It's close to midnight—I can't sleep so I'm writing. Besides, it's been awhile. 

This time two weeks ago I was running through Minneapolis Airport, desperately hoping to catch a connecting flight. We made it with minutes to spare. Over the next 4 days I'd be working on an amazing project, shooting constantly, filling my head with people and stories that would make my mind reel, leave me restless, drunk with memories.

I came back the following Tuesday to the last day of school, the outset of summer's vast and unnending freedom; a new book I'd ordered, waiting in its box; a tablefull of defered Father's Day gifts. All the habitual movements of the season, juggling jobs and kids and time. Life as we know it.

The stage is always the same, the actors are those we already know; and yet their faces keep changing, each one discretely fading into the next, the film unbroken and relentless. You've seen all of it before I know... but it is what it is.
New chapter. Same chapter.

Shot with the X-T1 and XF 35mm f1.4R

On a Tuesday

Shot with the X-T1 and Lensbaby Composer Pro + Sweet 35

Lightroom CC: Weird Math?

A slew of updates today from Adobe with the release of Adobe Creative Cloud 2015. I won’t dive into the tons of details many others out there will cover extensively, surely better than I ever could. But I do want to share something I realized this morning—by accident—that I believe may be useful to some of you: brush and filters behaviour.

With this update Lightroom gains the ability to make local adjustments to the white and black points—very useful and quite welcome. One of the things I loved about Aperture was that ANY adjustment could be transformed into a brush, so the more the better as far as I’m concerned. But as I was testing this I noticed there were inconsistencies in how brush values were applied, with the new brushes behaving even more strangely than the others.

Ok, I’m not an engineer so I may be way off on my technical explanation but basically, I’ve always understood that Lightroom adjustments work against each other—either additively or substractively— and if you add +50 exposure globally (using the Basic panel) and then brush in –50 exposure to a portion of the image, the effects will cancel themselves out giving you 0 exposure where you applied the brush. Makes sense right? You give with one hand and take with the other. And this I understood to be true for any localized adjustments including the grad or circular filters—which is why I found the new erase brush options useful but not earth shattering, since it was already possible to “erase” filter effects by doing what I described above and cancelling out those adjustments; it was just easier and more obvious to use an eraser—simpler is better.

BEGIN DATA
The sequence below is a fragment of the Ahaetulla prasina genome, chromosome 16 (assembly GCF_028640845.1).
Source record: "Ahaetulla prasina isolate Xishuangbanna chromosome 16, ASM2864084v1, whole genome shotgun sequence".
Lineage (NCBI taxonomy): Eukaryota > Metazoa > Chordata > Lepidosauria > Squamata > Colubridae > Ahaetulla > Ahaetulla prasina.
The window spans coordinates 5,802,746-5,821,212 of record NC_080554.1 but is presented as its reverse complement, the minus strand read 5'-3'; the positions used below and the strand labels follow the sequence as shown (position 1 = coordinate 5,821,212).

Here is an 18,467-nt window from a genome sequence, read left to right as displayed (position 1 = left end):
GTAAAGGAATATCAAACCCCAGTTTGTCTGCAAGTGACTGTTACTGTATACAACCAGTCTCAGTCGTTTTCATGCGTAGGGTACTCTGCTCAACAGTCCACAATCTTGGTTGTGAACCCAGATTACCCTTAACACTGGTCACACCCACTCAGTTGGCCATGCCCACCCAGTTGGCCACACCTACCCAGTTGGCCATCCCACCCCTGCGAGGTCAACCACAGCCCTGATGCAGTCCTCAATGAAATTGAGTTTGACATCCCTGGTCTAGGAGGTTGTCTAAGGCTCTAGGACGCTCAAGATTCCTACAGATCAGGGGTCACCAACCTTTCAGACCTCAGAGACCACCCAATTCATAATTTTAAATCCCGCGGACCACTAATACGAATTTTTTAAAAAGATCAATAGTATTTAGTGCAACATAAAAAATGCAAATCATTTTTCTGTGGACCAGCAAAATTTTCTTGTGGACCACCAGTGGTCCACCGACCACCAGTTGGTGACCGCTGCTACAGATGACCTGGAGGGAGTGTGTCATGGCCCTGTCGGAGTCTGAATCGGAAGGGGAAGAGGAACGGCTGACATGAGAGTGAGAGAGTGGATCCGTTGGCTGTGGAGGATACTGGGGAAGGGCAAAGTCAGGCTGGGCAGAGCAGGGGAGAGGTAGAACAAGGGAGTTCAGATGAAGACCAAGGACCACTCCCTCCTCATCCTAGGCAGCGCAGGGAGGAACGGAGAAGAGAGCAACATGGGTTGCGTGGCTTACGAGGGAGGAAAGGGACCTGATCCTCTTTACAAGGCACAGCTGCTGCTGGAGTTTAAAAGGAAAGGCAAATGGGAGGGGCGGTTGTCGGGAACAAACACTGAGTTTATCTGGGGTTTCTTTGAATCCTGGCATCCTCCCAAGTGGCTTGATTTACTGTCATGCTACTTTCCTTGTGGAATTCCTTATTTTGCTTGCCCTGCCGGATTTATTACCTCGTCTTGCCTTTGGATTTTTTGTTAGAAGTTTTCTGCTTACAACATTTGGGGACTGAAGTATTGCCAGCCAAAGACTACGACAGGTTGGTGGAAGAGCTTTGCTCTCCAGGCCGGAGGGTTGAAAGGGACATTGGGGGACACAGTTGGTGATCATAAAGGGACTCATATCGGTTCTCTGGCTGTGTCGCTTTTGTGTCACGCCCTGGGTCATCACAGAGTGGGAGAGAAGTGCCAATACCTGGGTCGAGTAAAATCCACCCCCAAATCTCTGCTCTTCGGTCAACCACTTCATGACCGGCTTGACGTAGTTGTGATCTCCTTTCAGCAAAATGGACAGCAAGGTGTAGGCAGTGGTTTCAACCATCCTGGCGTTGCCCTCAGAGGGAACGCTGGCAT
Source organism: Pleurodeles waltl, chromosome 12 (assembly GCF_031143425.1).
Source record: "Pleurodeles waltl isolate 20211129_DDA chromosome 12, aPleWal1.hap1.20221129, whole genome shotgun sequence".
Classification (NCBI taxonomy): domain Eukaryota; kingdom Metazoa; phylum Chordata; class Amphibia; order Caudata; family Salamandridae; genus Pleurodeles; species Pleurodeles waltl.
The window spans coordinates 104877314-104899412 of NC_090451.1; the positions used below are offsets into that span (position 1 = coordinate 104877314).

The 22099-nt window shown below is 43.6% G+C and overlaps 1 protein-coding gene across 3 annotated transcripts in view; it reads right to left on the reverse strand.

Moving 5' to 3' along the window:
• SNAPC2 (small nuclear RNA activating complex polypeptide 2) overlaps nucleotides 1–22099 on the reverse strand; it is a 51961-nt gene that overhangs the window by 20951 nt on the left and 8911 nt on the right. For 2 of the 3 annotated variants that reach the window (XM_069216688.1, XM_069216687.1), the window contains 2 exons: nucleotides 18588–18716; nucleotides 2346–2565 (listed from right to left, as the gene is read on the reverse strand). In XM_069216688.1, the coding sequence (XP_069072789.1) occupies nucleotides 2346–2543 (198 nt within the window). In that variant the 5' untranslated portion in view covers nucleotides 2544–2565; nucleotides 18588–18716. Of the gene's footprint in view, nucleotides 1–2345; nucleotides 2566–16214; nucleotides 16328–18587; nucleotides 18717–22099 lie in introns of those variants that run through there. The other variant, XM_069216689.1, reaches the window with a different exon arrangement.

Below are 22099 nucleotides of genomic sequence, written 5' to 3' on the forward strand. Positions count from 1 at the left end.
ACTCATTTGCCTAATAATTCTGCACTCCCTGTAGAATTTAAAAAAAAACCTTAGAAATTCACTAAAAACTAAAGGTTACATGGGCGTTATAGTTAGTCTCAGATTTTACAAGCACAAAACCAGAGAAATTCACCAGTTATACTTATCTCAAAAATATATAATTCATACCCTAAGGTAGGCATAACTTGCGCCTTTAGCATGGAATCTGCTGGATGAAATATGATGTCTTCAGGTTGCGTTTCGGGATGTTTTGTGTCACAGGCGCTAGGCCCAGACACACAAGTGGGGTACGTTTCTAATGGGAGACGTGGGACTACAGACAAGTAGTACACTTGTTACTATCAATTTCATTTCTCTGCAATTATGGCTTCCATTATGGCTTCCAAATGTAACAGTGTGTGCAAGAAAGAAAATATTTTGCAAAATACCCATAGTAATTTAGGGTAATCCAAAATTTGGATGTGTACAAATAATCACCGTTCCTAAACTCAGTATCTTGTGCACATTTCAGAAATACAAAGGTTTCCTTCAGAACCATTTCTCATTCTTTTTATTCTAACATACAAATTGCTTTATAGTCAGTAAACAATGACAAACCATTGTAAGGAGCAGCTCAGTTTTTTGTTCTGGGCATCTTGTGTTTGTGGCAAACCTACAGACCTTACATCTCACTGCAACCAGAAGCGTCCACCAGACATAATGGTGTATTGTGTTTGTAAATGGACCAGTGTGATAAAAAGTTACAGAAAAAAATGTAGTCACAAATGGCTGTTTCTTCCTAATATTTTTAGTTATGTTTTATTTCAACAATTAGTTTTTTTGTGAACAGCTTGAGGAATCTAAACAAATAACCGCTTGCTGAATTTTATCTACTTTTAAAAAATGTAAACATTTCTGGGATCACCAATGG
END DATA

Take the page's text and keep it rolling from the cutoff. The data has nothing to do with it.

But this morning my understanding of the way Lightroom calculates these changes has shifted, initially due to how dramatically the new Whites and Black brushes behave. My head is spinning a little so let’s make this visual… Three images from the XF 56mm APD campaign I worked on awhile back: on #1 exposure is at 0; on #2 I’ve boosted the global exposure to +85; on #3 I’ve added a circular filter with –85 exposure. Click for larger images.

You’ll notice the exposure within the circular filter on #3 is back to the value of #1—we’ve cancelled the exposure boost in that area by reducing it by the equal amount we had first added. Good.

Now let’s do this with shadows, same deal: #1 at 0, #2 at –100 and #3 at +100. This one is harder to see, look for the blacks in Frédérique's blouse.

Again, #1 and #3 are identical within the affected area. All is well in the world.

But when I use this method with the white and black points something very different happens: there’s no cancellation. Instead, the value set in the Basic panel becomes the baseline and the local adjustment is added after. Let's use the same process again: on #1 the Whites slider is at 0; on #2 the Whites slider is boosted globally at +52; on #3 we add the circular filter with Whites at –52. 

Do you see what I mean? The white point inside the filter on #3 is NOT back to the value of #1; it’s just using +52 as the baseline and “adding” –52… Essentially this is like starting with an overexposed JPEG file and trying to bring exposure down to recover highlights: it won’t happen because they’re blown and there’s no data to recover. Except in this case it’s a raw file and the overexposure only exists within my Lightroom adjustments. The data IS there.

This is getting a bit long but let’s do Blacks so we’ve covered all the bases: 0, –100 and +100. 

Ouch. Now we're in crazy-for-Cocoa-Puffs zone. Ok, I honestly thought this was a glitch with the Whites and Blacks adjustments and obviously to a certain extent it is. But let’s do Exposure again, this time with extreme negative values: 0, –4 and +4.